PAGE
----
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Dear Wendy

“I’ve Fallen In Love with A Guy Who Has a Girlfriend”

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  • #863129 Reply
    Dear WendyDear Wendy

    From a LW:

    “I’m seventeen years old. You’re probably thinking I’m awfully young to be desperately seeking advice about love, and you would be right. The thing is, I’ve never loved anyone before. In fact, I spent most of my life believing that love was just an illusion that people convince themselves of in order to feel less alone. I thought unconditional love was for idiots and I thought it was stupid to let one person have such an effect on your life. And then, in the most predictable twist, I fell in love.

    He’s my best friend, Wendy. I’ve known him for over a year now and loved him for six months. He’s the first person I want to tell when anything happens in my life, and the thought of him gets me through even the toughest of days. He makes me laugh even when my whole world is falling apart and I could honestly talk with him for days without ever getting bored. We bounce off each other and have the most fun together. Last October, we got lost on the London trains for a whole day. With anybody else, I would’ve been stressed out of mind and just about dying to go home to my bed. But with him, it was the happiest I’ve felt in a really long time. I could spend the rest of my life laughing with him, Wendy.

    The problem is, he has a girlfriend. A girlfriend he didn’t tell me about, nonetheless. He invited me to his house three times, shared a bed with me twice, cuddled me, spooned me, held my hand, flirted with me constantly. He acts like we’re a couple without doing anything that could confirm it. All of our friends tell me that it’s obvious how much he likes me, from the way he looks at me to how he’s always at my side. And I know that I should be furious, that he’s lead me on and had such little regard for his girlfriend, but I just can’t bring myself to be. Because deep down I know he’s not a bed person, nor did he do any of this out of spite. I think he’s an idiot, and a bit of a coward, but not a bad person. In fact, he’s the best person I know. He’s the type of person who can’t walk past a homeless person without giving them his sandwich. The type of person who makes conversation with random people on the train because he likes making other people smile. The type of person who’s unbelievably smart but still modest enough to shake his head and say he isn’t. I know he doesn’t want to hurt me, nor does he want to hurt his girlfriend. I think he cares about us both. It’s hard to know what he’s thinking sometimes.

    I just want to know what I should do. Should I keep being his friend and hope my feelings eventually go away? Should I cut him out of my life completely and let him take a piece of my heart with him? Or should I tell him how I feel and watch my whole life crash and burn? Maybe I’m a coward as well, but I’m terrified of losing him. I’m terrified of putting myself out there and being vulnerable. And even if he did feel the same way about me, how would I be able to trust him knowing how he acted with me when he had a girlfriend? What if he does the exact same thing to me?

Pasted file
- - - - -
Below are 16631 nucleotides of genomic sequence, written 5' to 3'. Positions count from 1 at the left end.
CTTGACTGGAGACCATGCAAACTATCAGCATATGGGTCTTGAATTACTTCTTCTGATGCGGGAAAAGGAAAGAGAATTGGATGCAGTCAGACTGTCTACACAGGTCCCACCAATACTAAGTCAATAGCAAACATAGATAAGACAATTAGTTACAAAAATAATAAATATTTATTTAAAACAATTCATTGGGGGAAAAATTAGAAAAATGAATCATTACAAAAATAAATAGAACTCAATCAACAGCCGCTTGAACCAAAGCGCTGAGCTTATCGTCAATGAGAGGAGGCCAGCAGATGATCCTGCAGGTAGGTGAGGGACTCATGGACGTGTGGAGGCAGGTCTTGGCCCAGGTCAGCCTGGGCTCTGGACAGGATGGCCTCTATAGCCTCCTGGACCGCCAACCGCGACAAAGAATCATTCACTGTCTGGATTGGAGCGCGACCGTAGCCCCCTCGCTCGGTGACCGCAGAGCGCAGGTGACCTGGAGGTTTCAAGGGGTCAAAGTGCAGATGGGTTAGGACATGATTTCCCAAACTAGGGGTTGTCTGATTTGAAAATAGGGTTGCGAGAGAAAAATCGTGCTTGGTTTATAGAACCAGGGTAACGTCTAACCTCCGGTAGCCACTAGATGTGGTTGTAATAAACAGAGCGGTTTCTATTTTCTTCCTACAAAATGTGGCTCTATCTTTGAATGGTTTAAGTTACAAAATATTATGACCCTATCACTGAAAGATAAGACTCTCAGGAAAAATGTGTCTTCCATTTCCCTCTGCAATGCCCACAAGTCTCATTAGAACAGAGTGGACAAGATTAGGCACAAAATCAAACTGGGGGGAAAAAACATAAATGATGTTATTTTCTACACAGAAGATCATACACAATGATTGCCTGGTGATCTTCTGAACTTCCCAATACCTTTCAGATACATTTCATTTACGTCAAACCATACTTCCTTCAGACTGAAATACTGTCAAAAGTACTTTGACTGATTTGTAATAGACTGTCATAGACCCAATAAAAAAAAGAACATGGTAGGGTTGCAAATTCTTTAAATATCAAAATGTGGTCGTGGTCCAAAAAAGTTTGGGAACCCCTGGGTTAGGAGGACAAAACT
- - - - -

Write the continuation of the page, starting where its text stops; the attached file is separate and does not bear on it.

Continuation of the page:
My head hurts and I keep drinking a lot of alcohol hoping it will somehow make things clearer. It never does. Please tell me what to do. I’ve never learnt how to just like something without letting it consume me, and Wendy, this is consuming me so much that I can’t breathe. Please help me”

    #863137 Reply

    I don’t want to be dismissive of your feelings, because you feel what you feel, but as you gain more experience, you’ll (hopefully) get better able to separate the whirlwind of feelings you get early in a relationship with what’s actually going on.

    Love isn’t just a feeling, it’s also an action. What your friend is doing isn’t very loving to either you or his girlfriend. I’m not saying that he’s a bad person, because I’m guessing he (too) is young, but stringing someone along when it’s obvious they have a big emotional investment isn’t nice. It’s not fair to you; it’s not fair to the girlfriend either (assuming the three of you aren’t ALL looking for some sort of open relationship).

    I think it would be good to step back from this. It doesn’t need to be a big explosive thing. It’s going to be hard to get clarity from inside of it. Maybe he’ll stay with his girlfriend, maybe he’ll want to be with you, maybe you’ll no longer want him, but you need a little time to have this play out.

    And the drinking. Drinking to GAIN clarity is a losing proposition.

    #863149 Reply

    Alcohol will never make things clearer. If you are hoping it will numb the pain it isn’t working in that way either. Alcohol won’t help you deal with this. You have to face the situation and decide what to do.

    What you are currently doing feels wonderful while you are with him but is also hurting a great deal because you know he’s committed to someone else. He may not be a bad person but he certainly isn’t being a good person. He needed to protect his relationship with his girlfriend. If he felt himself getting too connected to you he needed to pull back in order to protect his relationship and to keep from hurting you. That’s what you do when you are in a relationship. His other option was to break up with his girlfriend. He didn’t do that either.

    You can’t make decisions for him but you can definitely take control of your life. At the very least cut out all situations where you are cuddling and spooning. Save girlfriend/boyfriend type things for a boyfriend. Cut out the physical contact. I’ve been reading a book about the brain and one thing it mentioned was that, on average, women have a larger hypothalamus than men and because of that they are more apt to become emotionally attached when having sex because women produce more oxytocin than men do. Physical contact helps to build emotional connection.